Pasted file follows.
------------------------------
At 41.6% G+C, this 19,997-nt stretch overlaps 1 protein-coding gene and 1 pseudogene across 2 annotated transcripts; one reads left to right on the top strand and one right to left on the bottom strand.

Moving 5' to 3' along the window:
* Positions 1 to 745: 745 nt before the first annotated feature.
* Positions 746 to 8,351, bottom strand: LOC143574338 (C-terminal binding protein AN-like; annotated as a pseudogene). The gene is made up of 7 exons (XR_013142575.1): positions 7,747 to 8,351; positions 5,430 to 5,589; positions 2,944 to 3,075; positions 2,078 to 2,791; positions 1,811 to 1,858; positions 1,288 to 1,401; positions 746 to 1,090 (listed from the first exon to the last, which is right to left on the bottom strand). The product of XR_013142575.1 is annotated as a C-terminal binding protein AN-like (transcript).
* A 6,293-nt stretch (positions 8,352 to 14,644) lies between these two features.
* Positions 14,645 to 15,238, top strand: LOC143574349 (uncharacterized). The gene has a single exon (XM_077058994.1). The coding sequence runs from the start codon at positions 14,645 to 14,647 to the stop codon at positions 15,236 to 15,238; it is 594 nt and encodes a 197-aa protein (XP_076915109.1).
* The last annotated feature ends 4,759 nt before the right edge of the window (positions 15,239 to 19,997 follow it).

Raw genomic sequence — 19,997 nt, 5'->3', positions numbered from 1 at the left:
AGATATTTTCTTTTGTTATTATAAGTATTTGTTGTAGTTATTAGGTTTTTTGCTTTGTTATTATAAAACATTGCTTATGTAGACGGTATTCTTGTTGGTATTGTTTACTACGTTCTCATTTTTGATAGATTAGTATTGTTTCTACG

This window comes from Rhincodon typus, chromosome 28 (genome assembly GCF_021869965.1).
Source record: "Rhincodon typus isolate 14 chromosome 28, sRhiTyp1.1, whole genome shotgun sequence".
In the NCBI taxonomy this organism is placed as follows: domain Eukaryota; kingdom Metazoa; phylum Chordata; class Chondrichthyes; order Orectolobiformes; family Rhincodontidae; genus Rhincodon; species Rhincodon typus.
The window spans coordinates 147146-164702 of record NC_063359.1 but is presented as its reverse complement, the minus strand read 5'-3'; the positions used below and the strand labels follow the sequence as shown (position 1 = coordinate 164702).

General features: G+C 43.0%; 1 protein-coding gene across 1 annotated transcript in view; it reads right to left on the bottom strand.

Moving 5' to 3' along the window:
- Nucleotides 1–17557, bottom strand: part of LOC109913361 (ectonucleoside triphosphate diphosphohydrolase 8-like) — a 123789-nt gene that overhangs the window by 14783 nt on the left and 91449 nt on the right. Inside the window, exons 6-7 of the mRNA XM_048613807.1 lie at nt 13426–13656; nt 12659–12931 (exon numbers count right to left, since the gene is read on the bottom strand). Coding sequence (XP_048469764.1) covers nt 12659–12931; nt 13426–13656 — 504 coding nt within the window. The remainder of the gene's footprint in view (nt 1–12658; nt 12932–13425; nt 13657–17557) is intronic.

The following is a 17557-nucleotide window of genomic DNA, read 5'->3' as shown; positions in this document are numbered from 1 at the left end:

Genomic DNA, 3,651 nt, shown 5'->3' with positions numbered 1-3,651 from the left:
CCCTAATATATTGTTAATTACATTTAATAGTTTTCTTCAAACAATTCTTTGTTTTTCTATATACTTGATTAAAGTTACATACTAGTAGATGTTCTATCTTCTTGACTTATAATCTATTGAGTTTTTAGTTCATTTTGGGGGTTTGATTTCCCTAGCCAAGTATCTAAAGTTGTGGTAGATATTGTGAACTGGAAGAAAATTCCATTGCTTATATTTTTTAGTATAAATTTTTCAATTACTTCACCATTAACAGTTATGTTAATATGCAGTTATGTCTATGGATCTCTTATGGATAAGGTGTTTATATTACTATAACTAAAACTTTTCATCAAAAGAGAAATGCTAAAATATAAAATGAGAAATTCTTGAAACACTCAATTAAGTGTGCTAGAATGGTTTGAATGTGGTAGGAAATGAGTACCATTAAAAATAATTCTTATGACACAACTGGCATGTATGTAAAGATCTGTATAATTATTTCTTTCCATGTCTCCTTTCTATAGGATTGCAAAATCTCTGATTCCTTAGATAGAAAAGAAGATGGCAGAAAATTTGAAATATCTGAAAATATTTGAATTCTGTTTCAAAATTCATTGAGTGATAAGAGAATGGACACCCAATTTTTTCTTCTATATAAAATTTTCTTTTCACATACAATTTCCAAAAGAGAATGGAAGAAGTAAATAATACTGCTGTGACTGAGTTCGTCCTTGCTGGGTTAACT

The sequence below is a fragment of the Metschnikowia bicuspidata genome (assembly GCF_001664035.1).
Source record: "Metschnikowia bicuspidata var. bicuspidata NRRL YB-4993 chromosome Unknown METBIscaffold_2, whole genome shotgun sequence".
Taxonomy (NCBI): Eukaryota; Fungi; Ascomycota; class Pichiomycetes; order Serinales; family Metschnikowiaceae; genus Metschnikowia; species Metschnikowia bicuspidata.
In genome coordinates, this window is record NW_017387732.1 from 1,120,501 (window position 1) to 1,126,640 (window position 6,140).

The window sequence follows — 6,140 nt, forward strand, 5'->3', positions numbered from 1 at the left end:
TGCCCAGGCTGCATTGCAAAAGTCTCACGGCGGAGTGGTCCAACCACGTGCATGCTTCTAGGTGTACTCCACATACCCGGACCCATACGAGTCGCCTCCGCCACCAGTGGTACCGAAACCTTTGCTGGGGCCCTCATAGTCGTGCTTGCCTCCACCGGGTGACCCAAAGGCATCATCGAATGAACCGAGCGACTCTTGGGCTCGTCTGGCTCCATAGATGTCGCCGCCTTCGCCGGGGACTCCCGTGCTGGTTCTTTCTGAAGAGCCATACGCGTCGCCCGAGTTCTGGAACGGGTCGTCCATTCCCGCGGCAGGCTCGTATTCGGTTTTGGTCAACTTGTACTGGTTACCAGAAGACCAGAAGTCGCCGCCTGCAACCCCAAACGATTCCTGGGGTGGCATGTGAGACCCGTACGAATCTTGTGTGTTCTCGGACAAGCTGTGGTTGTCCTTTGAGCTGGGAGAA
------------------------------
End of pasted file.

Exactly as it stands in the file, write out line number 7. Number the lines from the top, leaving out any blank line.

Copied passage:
* The last annotated feature ends 4,759 nt before the right edge of the window (positions 15,239 to 19,997 follow it).